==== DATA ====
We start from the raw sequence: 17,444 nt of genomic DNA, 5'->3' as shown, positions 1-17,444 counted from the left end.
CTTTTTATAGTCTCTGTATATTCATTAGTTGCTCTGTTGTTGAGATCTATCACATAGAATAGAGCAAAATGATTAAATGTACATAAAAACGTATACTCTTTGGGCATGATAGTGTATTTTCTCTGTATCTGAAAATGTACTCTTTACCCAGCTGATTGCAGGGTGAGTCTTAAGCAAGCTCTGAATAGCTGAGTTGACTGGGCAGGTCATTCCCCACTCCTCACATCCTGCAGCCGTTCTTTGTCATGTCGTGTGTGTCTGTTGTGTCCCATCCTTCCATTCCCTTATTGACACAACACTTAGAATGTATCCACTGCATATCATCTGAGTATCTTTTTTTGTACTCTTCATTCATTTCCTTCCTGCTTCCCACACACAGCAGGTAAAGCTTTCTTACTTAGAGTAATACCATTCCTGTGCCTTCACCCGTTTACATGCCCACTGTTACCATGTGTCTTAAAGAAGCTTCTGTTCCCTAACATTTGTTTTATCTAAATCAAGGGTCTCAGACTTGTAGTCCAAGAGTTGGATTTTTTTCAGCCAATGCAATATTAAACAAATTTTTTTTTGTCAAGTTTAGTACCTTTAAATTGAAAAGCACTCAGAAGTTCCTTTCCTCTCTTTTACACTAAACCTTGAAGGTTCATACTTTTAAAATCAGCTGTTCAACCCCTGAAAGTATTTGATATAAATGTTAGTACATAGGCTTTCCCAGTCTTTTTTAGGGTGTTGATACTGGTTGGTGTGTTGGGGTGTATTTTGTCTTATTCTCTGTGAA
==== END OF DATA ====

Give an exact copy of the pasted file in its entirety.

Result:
We start from the raw sequence: 17,444 nt of genomic DNA, 5'->3' as shown, positions 1-17,444 counted from the left end.
CTTTTTATAGTCTCTGTATATTCATTAGTTGCTCTGTTGTTGAGATCTATCACATAGAATAGAGCAAAATGATTAAATGTACATAAAAACGTATACTCTTTGGGCATGATAGTGTATTTTCTCTGTATCTGAAAATGTACTCTTTACCCAGCTGATTGCAGGGTGAGTCTTAAGCAAGCTCTGAATAGCTGAGTTGACTGGGCAGGTCATTCCCCACTCCTCACATCCTGCAGCCGTTCTTTGTCATGTCGTGTGTGTCTGTTGTGTCCCATCCTTCCATTCCCTTATTGACACAACACTTAGAATGTATCCACTGCATATCATCTGAGTATCTTTTTTTGTACTCTTCATTCATTTCCTTCCTGCTTCCCACACACAGCAGGTAAAGCTTTCTTACTTAGAGTAATACCATTCCTGTGCCTTCACCCGTTTACATGCCCACTGTTACCATGTGTCTTAAAGAAGCTTCTGTTCCCTAACATTTGTTTTATCTAAATCAAGGGTCTCAGACTTGTAGTCCAAGAGTTGGATTTTTTTCAGCCAATGCAATATTAAACAAATTTTTTTTTGTCAAGTTTAGTACCTTTAAATTGAAAAGCACTCAGAAGTTCCTTTCCTCTCTTTTACACTAAACCTTGAAGGTTCATACTTTTAAAATCAGCTGTTCAACCCCTGAAAGTATTTGATATAAATGTTAGTACATAGGCTTTCCCAGTCTTTTTTAGGGTGTTGATACTGGTTGGTGTGTTGGGGTGTATTTTGTCTTATTCTCTGTGAA